Biggest strength: The Ravens’ rushing attack was so good in 2019 that they were the most efficient offense in the NFL according to expected points added (EPA) per play while running the ball at a higher rate than any other offense. In the modern NFL, that just isn’t supposed to happen. Lamar Jackson’s unique skill set as both a runner and passer is what makes that possible. His 47 carries with 5 or more yards before contact was eight more than any other runner in 2019, and his 42 missed tackles forced was over double the next-closest quarterback. Simply getting a hand on Jackson is easier said than done.
Biggest weakness: Despite how well the offensive line played in 2019, the interior offensive line stands out as one of the Ravens’ biggest weaknesses heading into the 2020 season. Marshal Yanda’s retirement after 13 consecutive seasons with a PFF grade of 80.0 or higher leaves a battle between unproven options at right guard. Meanwhile, Bradley Bozeman and Matt Skura hold tenuous claims to the left guard and center positions, respectively. Outside of Ronnie Stanley and Orlando Brown Jr. at tackle, there are questions about this group this season.
X factor for 2020: Baltimore’s addition of Calais Campbell is one of the biggest moves this offseason that has flown under the radar for some reason. He has picked up overall grades of 90.0 or higher in each of the past four seasons, dominating against the run and consistently bringing pressure at an above-average rate whether lined up on the inside or on the edge. Bringing one of the better defensive linemen in the NFL into the fold is only going to make what was a strong defense last season even better.
Calais Campbell ‘best 5-technique player in NFL’ for Ravens - Todd Karpovich
“You’ve got Calais Campbell, who’s the best five-technique in the National Football League, and you’ve got Derek Wolfe,” Ravens defensive coordinator Don Martindale said. “You can work a combination of those guys. It all depends on how fast the younger guys come along. I just think that we’re better upfront. I think with ‘Big Baby’ [Brandon Williams] getting moved back to the ‘Nose’ – but he’ll still play three-technique. You know how we do it; we’ll move them all around. It’s going to be fun to watch. I just can’t wait to get together.”
“If you’re a run player, a run-type player, we’re going to get you out there when it comes to those situations. As a pass rusher, I think that we’ve got some flexibility,” Martindale said. “You’ve got Derek Wolfe [who] you can move inside. You can move Calais [Campbell] inside [or] outside. There’s just different flexibility that you have with everybody.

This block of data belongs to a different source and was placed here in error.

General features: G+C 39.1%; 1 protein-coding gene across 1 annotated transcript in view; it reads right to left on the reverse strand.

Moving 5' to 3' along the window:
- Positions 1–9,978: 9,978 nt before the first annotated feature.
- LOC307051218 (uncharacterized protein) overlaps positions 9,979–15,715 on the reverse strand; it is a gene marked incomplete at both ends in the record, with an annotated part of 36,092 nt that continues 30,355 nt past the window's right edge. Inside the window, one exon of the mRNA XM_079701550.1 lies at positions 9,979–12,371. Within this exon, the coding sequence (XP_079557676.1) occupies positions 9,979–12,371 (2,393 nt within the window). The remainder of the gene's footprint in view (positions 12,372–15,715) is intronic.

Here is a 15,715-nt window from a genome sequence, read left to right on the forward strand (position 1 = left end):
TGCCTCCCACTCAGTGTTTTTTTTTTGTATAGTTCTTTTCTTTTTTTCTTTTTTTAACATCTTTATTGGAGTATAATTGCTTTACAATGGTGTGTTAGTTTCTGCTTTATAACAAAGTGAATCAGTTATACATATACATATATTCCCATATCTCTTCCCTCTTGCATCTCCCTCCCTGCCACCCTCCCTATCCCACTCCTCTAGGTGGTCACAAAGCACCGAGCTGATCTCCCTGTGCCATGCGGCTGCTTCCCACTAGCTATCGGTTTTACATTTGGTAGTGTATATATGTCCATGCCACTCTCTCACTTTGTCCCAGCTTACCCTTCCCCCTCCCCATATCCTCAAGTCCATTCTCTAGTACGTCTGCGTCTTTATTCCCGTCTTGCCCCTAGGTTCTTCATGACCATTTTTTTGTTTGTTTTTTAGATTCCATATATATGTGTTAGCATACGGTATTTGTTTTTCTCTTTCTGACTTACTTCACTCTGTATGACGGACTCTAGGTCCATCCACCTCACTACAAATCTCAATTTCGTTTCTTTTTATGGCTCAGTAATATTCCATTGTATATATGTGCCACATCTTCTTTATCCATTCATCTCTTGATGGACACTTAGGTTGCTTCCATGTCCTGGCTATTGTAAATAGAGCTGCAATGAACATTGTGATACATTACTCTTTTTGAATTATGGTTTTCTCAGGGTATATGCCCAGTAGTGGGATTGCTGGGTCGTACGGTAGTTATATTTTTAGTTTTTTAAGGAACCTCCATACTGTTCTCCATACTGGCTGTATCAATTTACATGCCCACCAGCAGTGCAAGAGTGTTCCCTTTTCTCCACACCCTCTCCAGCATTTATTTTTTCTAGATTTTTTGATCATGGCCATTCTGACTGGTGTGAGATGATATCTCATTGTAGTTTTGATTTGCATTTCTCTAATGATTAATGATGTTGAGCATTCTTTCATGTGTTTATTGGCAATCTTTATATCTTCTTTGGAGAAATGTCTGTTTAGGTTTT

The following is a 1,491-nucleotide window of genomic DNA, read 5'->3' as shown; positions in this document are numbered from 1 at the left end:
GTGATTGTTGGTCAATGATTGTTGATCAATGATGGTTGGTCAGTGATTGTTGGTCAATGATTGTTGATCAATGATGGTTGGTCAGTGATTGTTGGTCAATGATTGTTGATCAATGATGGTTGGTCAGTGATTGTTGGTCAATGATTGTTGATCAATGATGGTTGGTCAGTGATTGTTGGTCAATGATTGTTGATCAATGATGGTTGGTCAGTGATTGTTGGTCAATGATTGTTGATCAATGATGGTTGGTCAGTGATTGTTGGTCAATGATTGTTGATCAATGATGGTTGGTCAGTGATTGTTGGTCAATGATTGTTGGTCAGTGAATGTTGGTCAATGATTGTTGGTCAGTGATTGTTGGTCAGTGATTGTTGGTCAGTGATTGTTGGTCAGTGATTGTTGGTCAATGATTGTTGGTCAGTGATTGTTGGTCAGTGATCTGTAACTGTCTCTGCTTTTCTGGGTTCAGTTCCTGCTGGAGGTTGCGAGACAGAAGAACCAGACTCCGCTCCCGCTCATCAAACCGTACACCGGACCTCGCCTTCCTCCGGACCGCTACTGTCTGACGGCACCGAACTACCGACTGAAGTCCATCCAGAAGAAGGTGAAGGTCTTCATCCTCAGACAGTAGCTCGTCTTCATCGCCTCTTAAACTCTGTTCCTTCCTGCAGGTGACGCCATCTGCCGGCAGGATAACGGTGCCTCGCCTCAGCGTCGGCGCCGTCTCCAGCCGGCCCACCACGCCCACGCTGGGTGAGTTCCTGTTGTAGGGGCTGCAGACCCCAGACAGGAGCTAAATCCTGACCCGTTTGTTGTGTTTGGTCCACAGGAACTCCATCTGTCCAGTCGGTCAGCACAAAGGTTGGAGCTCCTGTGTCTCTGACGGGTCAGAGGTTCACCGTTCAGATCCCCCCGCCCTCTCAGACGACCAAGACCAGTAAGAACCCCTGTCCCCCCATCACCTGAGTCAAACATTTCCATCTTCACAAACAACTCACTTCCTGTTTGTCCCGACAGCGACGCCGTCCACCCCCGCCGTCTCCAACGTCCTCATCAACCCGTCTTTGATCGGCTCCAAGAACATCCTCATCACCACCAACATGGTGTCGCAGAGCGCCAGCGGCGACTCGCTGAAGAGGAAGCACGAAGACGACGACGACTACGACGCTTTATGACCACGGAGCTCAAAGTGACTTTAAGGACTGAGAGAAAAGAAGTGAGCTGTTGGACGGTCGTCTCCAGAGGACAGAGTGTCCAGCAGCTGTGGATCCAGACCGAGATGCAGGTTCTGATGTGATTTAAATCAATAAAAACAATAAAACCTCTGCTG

“We’ll see what we have with Justin [Madubuike]. I’m looking forward to it. The rookie minicamps – guys, you know it – it’s like Christmas Day for coaches. You can’t wait to see the new toys you have, and what they can do and how much fun it would be to put them in the package. That’s just been pushed back.”
“We really wanted champions from all walks of life. They all had a common message, and that was cool; different eras, different sports, different arenas, and I think they all knocked it out. … I think we hit a home run with the speakers we had.”
Former World Heavyweight Champion Larry Holmes
“Larry Holmes was awesome – the champ. The biggest thing he hit on is that … I don’t know how many of you are boxing fans – he was [former world heavyweight champion] Muhammad Ali’s sparring partner for five years. I tied this with the practice squad guys and the undrafted free agents, and those types of guys. He didn’t care if he got paid or not, he was learning from the greatest. So, he took every day that he went to work as a lesson. You know what he did – he eventually beat Ali. And he was quick to say – for all you boxing fans – that Ali was past his prime.”
Kentucky Men’s Basketball Head Coach John Calipari
“He’s one of the great personalities in sports. He talked about servant leadership, selflessness in pursuit of a common goal, and he challenged players. He talked about individual plays. He’s a fan of ours. He watches the Ravens.”
Former NBA champion and MVP Julius Erving
“‘Dr. J’ was awesome. He was awesome, because he gave a great perspective during the Civil Rights era – when he played and how he handled it. I thought that was good for the guys at the time. And we all know ‘Dr. J’ was – as I introduced him to the players – he was Michael Jordan’s Michael Jordan, if you will.”
Ravens alternate history: What if the Ravens knocked off the unbeaten Patriots in 2007? - Andrew Gillis
On Monday Night Football, the Ravens jumped out ahead of the Patriots with a Derrick Mason touchdown late in the first quarter and maintained control over the game for nearly the rest of the way.
The Patriots tied the score twice, but couldn’t rally any further to take a lead over the Ravens.
New England moved to the 13-yard line, when again it was bailed out by another penalty flag on a 4th down. Brady threw for tight end Benjamin Watson in the end zone and the pass fell incomplete, but a holding penalty committed on Watson gave the Patriots another first down.
On the ensuing play, Brady found Jabar Gaffney for a touchdown in the back corner of the end zone to give the Patriots a 27-24 lead.
But the drive had more controversy, too.
Outside linebacker Bart Scott was penalized for berating an official on the field. He launched the penalty flag into the stands, and thus received a second unsportsmanlike foul.
“It’s hard to go out there and play the Patriots and the refs at the same time,” Ravens cornerback Chris McAlister said after the game. “They put the crown on top and they want them to win.”
After a near-successful Hail Mary attempt, the Ravens officially fell to 4-8 on the season.